Poland: The land of salted treasures

At times, a context adds to the existence of an entity in more measures than one. Wieliczka Salt Mines in Poland is one such case. As Christopher Columbus sailed the vast oceans in search of a passage to India and Joan of Arc fought to defend France, rock salt was being excavated in Wieliczka. Copernicus has been here. So has Chopin. And there is a good reason why it continues to intrigue tourists till date.



Salt mining continued here uninterruptedly since the 13th century till a few years back. In fact, as a symbolic gesture, a small quantity of salt is still mined.


Wieliczka Salt Mines (Photo by teachandlearn)


It is not just an ancient industrial establishment; but also a patron of art. At 327 m below ground level lies a complete city chiselled in salt — an experience of a lifetime. The scale of excavation spreads over corridors, galleries, chambers and underground lakes, totalling more than 200 km in length. All the historic stages of development in mining techniques from the 13th to 20th century are on display here. The mine is on the UNESCO World List of Natural and Cultural Heritage, and has the largest collection of original tools and mining equipment illustrating the development of mining technology from the Middle Ages to modern times, according to UNESCO. The miners were also sculptors in their own right. To make their workplace beautiful, they carved numerous statues and even chapels from salt where they attended mass every morning.


Saint Kinga’s Chapel is the most impressive and opulent of all here. A place of worship since 1896, its walls, floors and even chandeliers are carved in salt by minor sculptors. The walls are adorned with sculptures depicting scenes from the New Testament. The figures of Christ Crucified and two kneeling monks as well as a relief depicting The Last Supper are awe-inspiring. The chapel chancel is ornamented both by early 20th-century and recent-day sculptures. One of the oldest elements of the décor is the main altar consisting of three parts. Saint Kinga’s figure surrounded by salt crystals is placed in the middle. It is flanked by the statues of Saint Joseph and Saint Clement in the side panels.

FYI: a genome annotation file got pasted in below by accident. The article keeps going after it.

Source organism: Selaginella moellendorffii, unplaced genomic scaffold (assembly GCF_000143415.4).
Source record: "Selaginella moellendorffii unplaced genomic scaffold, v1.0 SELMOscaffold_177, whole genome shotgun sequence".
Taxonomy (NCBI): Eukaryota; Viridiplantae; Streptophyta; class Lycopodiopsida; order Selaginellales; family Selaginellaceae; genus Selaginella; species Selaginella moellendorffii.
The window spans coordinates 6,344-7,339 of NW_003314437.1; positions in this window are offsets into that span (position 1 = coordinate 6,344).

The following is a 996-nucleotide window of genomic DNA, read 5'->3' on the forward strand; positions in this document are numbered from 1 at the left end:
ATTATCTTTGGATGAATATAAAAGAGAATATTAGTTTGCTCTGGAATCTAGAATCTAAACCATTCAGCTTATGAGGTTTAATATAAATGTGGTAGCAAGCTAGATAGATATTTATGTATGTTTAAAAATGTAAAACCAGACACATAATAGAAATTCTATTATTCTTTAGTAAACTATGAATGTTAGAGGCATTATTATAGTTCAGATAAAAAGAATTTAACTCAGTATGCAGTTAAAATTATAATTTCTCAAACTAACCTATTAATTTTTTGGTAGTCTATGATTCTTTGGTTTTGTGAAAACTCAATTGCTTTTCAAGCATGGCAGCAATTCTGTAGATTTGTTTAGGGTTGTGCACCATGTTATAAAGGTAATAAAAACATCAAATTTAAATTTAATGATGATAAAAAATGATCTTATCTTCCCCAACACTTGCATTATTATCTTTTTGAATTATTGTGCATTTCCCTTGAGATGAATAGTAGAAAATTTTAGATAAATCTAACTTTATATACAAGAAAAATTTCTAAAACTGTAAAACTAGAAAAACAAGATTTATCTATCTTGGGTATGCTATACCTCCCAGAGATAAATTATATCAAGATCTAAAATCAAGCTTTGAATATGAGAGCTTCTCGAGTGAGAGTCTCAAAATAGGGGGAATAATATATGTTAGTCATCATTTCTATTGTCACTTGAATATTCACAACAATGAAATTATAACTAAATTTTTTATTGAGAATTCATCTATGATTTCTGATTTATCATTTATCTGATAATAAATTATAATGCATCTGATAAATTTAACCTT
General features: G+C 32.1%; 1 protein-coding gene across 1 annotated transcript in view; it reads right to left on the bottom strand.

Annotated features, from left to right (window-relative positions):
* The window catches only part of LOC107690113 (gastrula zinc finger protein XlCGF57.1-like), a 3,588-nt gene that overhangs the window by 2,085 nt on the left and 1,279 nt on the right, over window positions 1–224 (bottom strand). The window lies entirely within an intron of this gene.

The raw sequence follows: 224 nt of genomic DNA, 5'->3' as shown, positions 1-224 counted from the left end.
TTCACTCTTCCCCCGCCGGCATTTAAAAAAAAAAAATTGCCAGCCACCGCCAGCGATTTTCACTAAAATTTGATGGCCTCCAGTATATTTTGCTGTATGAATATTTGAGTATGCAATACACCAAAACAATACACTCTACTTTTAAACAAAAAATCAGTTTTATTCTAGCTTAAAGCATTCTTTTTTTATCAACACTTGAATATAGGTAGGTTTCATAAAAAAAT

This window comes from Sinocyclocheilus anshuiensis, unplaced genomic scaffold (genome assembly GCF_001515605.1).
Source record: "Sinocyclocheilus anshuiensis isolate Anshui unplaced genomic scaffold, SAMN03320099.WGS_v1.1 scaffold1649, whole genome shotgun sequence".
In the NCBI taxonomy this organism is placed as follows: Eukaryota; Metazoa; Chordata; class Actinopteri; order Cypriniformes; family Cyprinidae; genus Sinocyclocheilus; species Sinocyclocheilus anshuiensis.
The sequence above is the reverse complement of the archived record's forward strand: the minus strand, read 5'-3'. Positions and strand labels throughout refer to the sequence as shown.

On exiting the chapel, there’s the world’s only monument of the Polish pope, John Paul II, carved in salt. It was made in 1999 as a token of thanks for canonising the Blessed Kinga.



Saint Kinga’s Chapel (by Cezary p at the Polish language Wikipedia)


The Saint John Chapel is yet another piece of art. The polychrome barrel-vault ceiling of the chapel holds an altar with crucifix set against a multi-coloured panorama of Jerusalem. A painting of the Holy Trinity adorns the ceiling. It is here that the most precious object in the chapel, an 18th-century figure of Christ Crucified, is found. There is even a ballroom and a concert hall in the mine. The unique acoustics of the place make listening music here an exceptional experience. Classical music concerts are held here regularly, so check the calendar in advance and buy yourself a ticket to one of the concerts. There’s even a sanatorium situated 135 m deep, for those suffering from asthma and allergies. Patients come here for treatment and leave each day.


There are two routes that one can opt for: The tourist route that consists of 20 historic chambers linked by two kilometres of galleries. It takes around two hours to complete this one. The second route, that takes three hours, also covers the underground exhibition of the Krakow Salt Museum on the third level of the Mine. The temperature in the mine is maintained between 14-16ºC and makes for a pleasant sight-seeing experience. There is provision for special tours for the physically challenged as well. A three-hour trek is sure to build up a good appetite and what better opportunity to savour traditional Polish delicacies flavoured with Wieliczka salt, than at a restaurant — Miners’ Tavern — in the mine itself. There are even a few souvenir shops next to the restaurant. Take your pick from lamps, candelabras and necklaces carved out of rock salt. A souvenir may not be necessary though; the Mine makes for memories for a lifetime.



Kirat Sodhi